It isn’t always easy. I see an elegantly-dressed man, neatly coiffed and looking all sophisticated and there’s that momentary feeling of, “My, isn’t he something,” and just that thought itself is enough to remember that it can all so easily be a total lie.

If someone seems just a little too smooth, a little too seductive, a little too charmingly arrogant, a little too magnetic with acolytes fluttering around him (I’m talking about men here, because I never really trusted women anyway even when I was young and *knew* how phony they can be) like besotted moths, fawning and praising, my brain superimposes that little, yellow toxic materials warning symbol on him.

My mother always adored my boyfriends best when they were all dressed up and looking suave and immaculate. When the man, who would become my husband (we’ve been together almost 39 years now and married for almost 38) showed up at our door for our first real date (we’d met at the drop zone when I took up parachuting), he was wearing blue jeans, a black T-shirt, and Adidas, his long copper-red curls cascading to his shoulders and complementing his mustache and beard. He was looking just a little dusty, even after washing up and blowing off the accumulated crud of a hard day’s work in the bodyshop. (He worked nearby, but lived a good distance away, so he didn’t have time to go home first.) I didn’t have to be Sherlock Holmes or Miss Marple to ascertain that my mother was not exactly overwhelmed by his appearance, but I really didn’t care. I *knew* what I was seeing. I was looking at a good man, hard-working, honest and true, reliable and loyal, with a droll sense of humour and a taste for adventure. On top of that, it didn’t take me long to find out he was brilliant and talented as well; well-read, self-educated way beyond the grade 10 level at which he was forced to drop out of school, and loved classical music. Not bad for a guy who didn’t *appear* to be son-in-law material as far as my mother was concerned. Some part of me *knew,* even in those first few encounters that this was a man who would not be fooled by appearances. I was right. And I was lucky. And I’ve never seen him in a suit. He doesn’t even own one.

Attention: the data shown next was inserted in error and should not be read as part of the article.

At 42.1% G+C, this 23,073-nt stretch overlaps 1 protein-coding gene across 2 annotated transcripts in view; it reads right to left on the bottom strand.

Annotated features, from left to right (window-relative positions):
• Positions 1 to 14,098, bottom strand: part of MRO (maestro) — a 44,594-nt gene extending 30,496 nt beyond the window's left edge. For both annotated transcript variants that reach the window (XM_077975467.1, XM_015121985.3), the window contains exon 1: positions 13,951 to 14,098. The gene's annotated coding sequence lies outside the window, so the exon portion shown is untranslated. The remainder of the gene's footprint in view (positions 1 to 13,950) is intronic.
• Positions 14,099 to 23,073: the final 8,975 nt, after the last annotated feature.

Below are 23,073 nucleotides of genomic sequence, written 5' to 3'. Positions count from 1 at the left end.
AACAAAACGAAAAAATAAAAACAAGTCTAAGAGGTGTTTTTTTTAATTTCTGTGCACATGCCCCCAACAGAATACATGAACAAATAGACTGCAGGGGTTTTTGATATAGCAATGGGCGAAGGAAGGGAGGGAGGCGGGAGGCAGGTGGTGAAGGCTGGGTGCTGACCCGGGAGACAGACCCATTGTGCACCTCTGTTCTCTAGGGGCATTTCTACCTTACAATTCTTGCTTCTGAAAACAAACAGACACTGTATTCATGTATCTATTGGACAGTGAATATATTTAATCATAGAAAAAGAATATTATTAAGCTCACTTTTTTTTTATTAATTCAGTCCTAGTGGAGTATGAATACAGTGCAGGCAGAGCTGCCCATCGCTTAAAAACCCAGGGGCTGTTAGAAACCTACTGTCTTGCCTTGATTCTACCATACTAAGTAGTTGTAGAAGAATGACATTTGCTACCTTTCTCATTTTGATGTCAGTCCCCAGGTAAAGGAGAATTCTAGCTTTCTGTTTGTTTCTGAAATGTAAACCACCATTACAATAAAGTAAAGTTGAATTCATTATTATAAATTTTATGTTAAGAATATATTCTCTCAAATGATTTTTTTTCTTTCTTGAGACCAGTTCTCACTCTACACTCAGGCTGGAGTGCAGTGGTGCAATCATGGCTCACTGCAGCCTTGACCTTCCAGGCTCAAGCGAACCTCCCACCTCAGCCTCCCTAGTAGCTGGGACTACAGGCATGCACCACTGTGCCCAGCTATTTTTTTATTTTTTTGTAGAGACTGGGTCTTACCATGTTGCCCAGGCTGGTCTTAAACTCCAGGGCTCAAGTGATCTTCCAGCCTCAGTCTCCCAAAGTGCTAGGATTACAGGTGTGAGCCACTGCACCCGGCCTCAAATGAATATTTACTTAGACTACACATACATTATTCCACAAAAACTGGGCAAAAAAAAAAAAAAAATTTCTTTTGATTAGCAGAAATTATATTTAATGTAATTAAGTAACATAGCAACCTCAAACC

4 comments:

  1. Hi Rose!

    Welcome back to the grip and thanks for being my guest!

    I've always felt a little self conscious about my general appearance. Where I work a lot of guys were suits, and most of the worker bees don't. I'm between a suit and a worker bee which is about where I feel at home. I've had the same suit for nearly 20 years and it still looks like new because its probably the loneliest piece of clothing I have.

    People do judge us by appearance a lot I guess, its not fair but its kind of what we have as a species. I love hearing about your parents. Marriage is a wonderful thing when it works the way its supposed to. But that depends a lot on the people more than anything, which is to say - luck.

    Garce

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  2. Rose, this is a beautiful, heartbreaking post. I'm glad you found a happy ending after giving up "romance."

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  3. Hi, Rose! I'm so glad to have you back here at the Grip. I always love to hear your takes on life, love and writing, and this post is no exception.

    It's unfortunate that you had to hurt so much to learn this lesson. I'm so glad you found a genuine hero to love.

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  4. Thanks, once again, you delightful denizens of the Grip, for allowing me the opportunity to guest blog. If it affords me nothing else (though it does), I learn that I *can* produce about two thousand reasonably worthwhile words to meet a short deadline. To paraphrase Douglas Adams, I usually just hear those things whooshing by. Thanks, too, for reading and commenting.

    Rose ;-)